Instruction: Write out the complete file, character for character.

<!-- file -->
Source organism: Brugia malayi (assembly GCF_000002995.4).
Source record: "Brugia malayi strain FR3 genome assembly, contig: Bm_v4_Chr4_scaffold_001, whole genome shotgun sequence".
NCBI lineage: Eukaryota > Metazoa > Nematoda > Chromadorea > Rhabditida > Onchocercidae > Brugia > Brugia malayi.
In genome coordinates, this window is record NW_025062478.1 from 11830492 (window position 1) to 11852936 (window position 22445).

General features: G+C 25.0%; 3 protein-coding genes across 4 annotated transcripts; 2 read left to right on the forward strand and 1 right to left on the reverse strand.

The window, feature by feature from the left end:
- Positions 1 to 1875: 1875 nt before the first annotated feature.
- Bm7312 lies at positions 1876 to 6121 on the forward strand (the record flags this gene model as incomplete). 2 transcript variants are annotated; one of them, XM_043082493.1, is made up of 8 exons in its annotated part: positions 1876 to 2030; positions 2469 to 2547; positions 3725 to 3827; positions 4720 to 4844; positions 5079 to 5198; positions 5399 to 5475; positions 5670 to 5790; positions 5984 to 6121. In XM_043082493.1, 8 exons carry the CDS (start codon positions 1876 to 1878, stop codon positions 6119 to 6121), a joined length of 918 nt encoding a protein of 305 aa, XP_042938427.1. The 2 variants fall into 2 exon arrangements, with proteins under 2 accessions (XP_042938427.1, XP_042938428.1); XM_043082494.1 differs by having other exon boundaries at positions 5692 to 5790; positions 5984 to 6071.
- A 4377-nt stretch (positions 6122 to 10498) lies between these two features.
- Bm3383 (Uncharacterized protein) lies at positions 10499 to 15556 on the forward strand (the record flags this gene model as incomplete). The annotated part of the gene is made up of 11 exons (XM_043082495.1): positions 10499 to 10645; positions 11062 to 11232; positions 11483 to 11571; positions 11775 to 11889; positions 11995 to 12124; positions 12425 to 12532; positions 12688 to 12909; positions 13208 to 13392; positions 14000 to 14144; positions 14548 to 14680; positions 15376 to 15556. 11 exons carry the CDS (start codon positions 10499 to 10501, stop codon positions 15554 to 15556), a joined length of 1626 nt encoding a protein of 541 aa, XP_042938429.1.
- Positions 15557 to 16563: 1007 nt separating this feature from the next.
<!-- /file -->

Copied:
Source organism: Brugia malayi (assembly GCF_000002995.4).
Source record: "Brugia malayi strain FR3 genome assembly, contig: Bm_v4_Chr4_scaffold_001, whole genome shotgun sequence".
NCBI lineage: Eukaryota > Metazoa > Nematoda > Chromadorea > Rhabditida > Onchocercidae > Brugia > Brugia malayi.
In genome coordinates, this window is record NW_025062478.1 from 11830492 (window position 1) to 11852936 (window position 22445).

General features: G+C 25.0%; 3 protein-coding genes across 4 annotated transcripts; 2 read left to right on the forward strand and 1 right to left on the reverse strand.

The window, feature by feature from the left end:
- Positions 1 to 1875: 1875 nt before the first annotated feature.
- Bm7312 lies at positions 1876 to 6121 on the forward strand (the record flags this gene model as incomplete). 2 transcript variants are annotated; one of them, XM_043082493.1, is made up of 8 exons in its annotated part: positions 1876 to 2030; positions 2469 to 2547; positions 3725 to 3827; positions 4720 to 4844; positions 5079 to 5198; positions 5399 to 5475; positions 5670 to 5790; positions 5984 to 6121. In XM_043082493.1, 8 exons carry the CDS (start codon positions 1876 to 1878, stop codon positions 6119 to 6121), a joined length of 918 nt encoding a protein of 305 aa, XP_042938427.1. The 2 variants fall into 2 exon arrangements, with proteins under 2 accessions (XP_042938427.1, XP_042938428.1); XM_043082494.1 differs by having other exon boundaries at positions 5692 to 5790; positions 5984 to 6071.
- A 4377-nt stretch (positions 6122 to 10498) lies between these two features.
- Bm3383 (Uncharacterized protein) lies at positions 10499 to 15556 on the forward strand (the record flags this gene model as incomplete). The annotated part of the gene is made up of 11 exons (XM_043082495.1): positions 10499 to 10645; positions 11062 to 11232; positions 11483 to 11571; positions 11775 to 11889; positions 11995 to 12124; positions 12425 to 12532; positions 12688 to 12909; positions 13208 to 13392; positions 14000 to 14144; positions 14548 to 14680; positions 15376 to 15556. 11 exons carry the CDS (start codon positions 10499 to 10501, stop codon positions 15554 to 15556), a joined length of 1626 nt encoding a protein of 541 aa, XP_042938429.1.
- Positions 15557 to 16563: 1007 nt separating this feature from the next.